Love, love, love you
"Hallelujah" by Jeff Buckley (cover of Leonard Cohen, obv... this is I think my favorite version though)
May 3, 2018 Thursday 2:33 PM
When I was drunk weeks ago, and crying about Moby, I kept saying that I loved him. The next day I wasn't sure if that was true and I hoped to dear god that Marie would forget that I said that at all. But, you know, thinking about it now: I think I can safely say I do love him. I don't know that I'm in love—I don't know what the fuck that means. I know (vaguely) my style of love, though, and that is to make the decision to love even when it is not a physical emotion.
Since I am writing I have been using Moby as a character model. It allowed me to think about him deeply, objectively, think about his motivations. I've come to learn that one of his personality's cornerstones (been watching a lot of Westworld too lol) is the mere fact that he was born into a well-off family as a white male. As a result, he is always struggling to compensate for that fact—he is just inherently guilty about having been born into a certain level of privilege that he feels he did not earn.
That's not to say he's nice merely because he wants to make up for his whiteness. What I mean is, he has spent so long knowing of his position in the world that he generally feels undeserving of things? Moby is so careful and so nice, always making sure people are comfortable with the things he says and does. He does not want to hurt a soul. Again, it is not that he does not have the power to assert himself—it is that he genuinely does not want to hurt anyone.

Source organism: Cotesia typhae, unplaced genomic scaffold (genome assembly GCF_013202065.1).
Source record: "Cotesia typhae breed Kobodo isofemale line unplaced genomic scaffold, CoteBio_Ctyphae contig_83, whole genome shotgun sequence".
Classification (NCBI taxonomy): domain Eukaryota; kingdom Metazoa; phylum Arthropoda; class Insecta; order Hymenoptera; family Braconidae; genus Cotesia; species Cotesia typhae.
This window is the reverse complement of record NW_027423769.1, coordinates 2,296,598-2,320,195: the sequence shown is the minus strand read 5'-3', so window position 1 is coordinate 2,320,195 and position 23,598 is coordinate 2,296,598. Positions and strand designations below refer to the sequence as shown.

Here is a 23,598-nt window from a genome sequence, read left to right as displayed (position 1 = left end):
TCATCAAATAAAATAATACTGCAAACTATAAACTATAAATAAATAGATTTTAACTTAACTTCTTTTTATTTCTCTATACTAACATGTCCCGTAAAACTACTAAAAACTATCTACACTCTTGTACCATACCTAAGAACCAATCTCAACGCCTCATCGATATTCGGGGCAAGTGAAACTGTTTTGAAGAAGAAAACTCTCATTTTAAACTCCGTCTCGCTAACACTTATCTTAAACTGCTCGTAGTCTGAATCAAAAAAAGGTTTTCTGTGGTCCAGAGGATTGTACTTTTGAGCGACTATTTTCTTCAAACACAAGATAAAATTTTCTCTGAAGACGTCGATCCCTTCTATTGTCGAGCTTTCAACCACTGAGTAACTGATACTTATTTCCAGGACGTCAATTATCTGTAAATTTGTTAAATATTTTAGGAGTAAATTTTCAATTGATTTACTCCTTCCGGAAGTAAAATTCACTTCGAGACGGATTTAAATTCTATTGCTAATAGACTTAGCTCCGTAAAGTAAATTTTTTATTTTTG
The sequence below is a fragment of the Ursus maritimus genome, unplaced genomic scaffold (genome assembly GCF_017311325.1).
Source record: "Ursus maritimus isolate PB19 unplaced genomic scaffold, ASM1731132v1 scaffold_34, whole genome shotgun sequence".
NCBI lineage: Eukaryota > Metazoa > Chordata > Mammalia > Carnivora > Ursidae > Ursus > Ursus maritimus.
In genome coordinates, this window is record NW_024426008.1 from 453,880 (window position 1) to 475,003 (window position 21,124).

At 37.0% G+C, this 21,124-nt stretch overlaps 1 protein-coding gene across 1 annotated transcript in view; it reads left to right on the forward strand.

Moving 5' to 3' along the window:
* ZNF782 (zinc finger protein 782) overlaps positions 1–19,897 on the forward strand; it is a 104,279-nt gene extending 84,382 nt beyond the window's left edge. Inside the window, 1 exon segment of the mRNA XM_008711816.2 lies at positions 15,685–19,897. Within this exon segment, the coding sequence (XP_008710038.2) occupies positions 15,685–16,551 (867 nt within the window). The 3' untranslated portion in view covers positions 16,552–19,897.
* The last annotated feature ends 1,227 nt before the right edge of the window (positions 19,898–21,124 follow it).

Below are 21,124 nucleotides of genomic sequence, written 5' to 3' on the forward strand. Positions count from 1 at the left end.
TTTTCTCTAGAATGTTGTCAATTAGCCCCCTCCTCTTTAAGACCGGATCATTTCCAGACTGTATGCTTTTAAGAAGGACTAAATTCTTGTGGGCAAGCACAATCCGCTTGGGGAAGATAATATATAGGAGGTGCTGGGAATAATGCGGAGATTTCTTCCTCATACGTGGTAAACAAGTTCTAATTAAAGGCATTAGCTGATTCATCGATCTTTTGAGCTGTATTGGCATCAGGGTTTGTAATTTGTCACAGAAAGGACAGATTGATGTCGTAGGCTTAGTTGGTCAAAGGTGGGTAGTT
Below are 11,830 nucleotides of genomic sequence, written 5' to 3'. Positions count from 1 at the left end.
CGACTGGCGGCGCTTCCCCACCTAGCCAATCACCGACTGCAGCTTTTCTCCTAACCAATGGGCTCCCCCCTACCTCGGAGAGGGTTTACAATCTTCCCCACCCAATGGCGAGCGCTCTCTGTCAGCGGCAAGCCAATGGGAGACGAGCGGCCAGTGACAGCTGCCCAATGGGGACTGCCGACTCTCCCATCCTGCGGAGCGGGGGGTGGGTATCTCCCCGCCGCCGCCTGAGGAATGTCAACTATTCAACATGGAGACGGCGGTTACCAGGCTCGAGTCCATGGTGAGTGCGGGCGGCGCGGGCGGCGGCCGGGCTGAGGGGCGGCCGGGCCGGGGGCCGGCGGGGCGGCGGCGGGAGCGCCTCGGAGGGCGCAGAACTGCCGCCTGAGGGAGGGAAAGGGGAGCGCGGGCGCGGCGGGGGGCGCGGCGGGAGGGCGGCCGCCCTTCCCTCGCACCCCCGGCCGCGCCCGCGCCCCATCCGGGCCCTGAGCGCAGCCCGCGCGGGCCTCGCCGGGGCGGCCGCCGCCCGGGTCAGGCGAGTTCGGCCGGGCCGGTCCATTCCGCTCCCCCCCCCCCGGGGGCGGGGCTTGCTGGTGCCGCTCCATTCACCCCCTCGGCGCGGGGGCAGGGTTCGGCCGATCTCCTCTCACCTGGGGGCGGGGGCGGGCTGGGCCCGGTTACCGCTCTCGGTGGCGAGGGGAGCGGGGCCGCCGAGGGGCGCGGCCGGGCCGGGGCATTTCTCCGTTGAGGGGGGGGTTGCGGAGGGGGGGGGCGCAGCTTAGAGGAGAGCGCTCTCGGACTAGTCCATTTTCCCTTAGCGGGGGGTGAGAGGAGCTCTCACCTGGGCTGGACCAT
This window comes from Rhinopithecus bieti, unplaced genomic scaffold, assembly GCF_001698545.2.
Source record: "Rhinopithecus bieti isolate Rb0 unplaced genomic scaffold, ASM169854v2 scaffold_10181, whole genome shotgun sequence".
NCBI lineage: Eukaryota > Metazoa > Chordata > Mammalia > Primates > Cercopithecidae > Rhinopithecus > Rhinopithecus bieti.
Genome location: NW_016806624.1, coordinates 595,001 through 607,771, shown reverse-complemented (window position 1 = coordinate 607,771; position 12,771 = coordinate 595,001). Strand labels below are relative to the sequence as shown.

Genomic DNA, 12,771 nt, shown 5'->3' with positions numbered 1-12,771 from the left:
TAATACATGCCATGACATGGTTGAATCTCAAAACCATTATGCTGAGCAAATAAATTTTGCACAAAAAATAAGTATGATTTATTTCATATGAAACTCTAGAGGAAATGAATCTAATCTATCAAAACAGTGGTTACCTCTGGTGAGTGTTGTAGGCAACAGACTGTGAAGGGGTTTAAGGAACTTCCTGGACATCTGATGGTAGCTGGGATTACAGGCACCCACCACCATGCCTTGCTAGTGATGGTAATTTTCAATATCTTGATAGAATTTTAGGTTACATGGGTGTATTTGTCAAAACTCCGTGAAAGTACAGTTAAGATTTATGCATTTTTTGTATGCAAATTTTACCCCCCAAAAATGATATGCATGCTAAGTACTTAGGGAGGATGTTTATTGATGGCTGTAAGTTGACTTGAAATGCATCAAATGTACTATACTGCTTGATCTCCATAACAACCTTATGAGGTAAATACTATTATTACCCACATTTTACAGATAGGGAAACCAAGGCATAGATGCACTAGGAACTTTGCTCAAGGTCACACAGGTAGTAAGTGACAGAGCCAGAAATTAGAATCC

There are so many things about him that I really like. I like, for example, that he talks very fast, and that he tries not to feel restricted by societal definitions of masculinity. He wants to paint his nails and wear a dress and do his make up some day, and I like this. I think he'd look a bit strange to me, but I am ready to adjust to it. I like the developing androgynous space in society and I think it should be nurtured.
Moby holds on kind of tightly to the parts of his life that are not privilege. Like, the fact of his bisexuality and also his mental illness (ADD and a lot of anxiety), and kind of also some past experiences he's had that I don't think I need to disclose in detail or whatever. But he holds onto these parts of himself, and I think the pain of their experiences helps him feel less guilty, so I kind of support it.
I don't know that this is the whole story but this is the impression I got. There are some people, like Adrian, who hold onto these experiences like badges of honor, like something around which to construct an identity—as a victim, as someone who has been hurt. And as a victim, you are allowed higher ground at which to criticize the world. But Moby is not holding onto these things so that he can criticize the world, he is doing it to adjust the discomfort in himself and so I find it necessary. Also, I figure, if I were a wealthy white male I'd likely do the same—find some way to compensate for the luxuries I've been given that others don't have. I'd need a way to explain my emptiness, which cannot be sourced from a lack of because I live in abundance.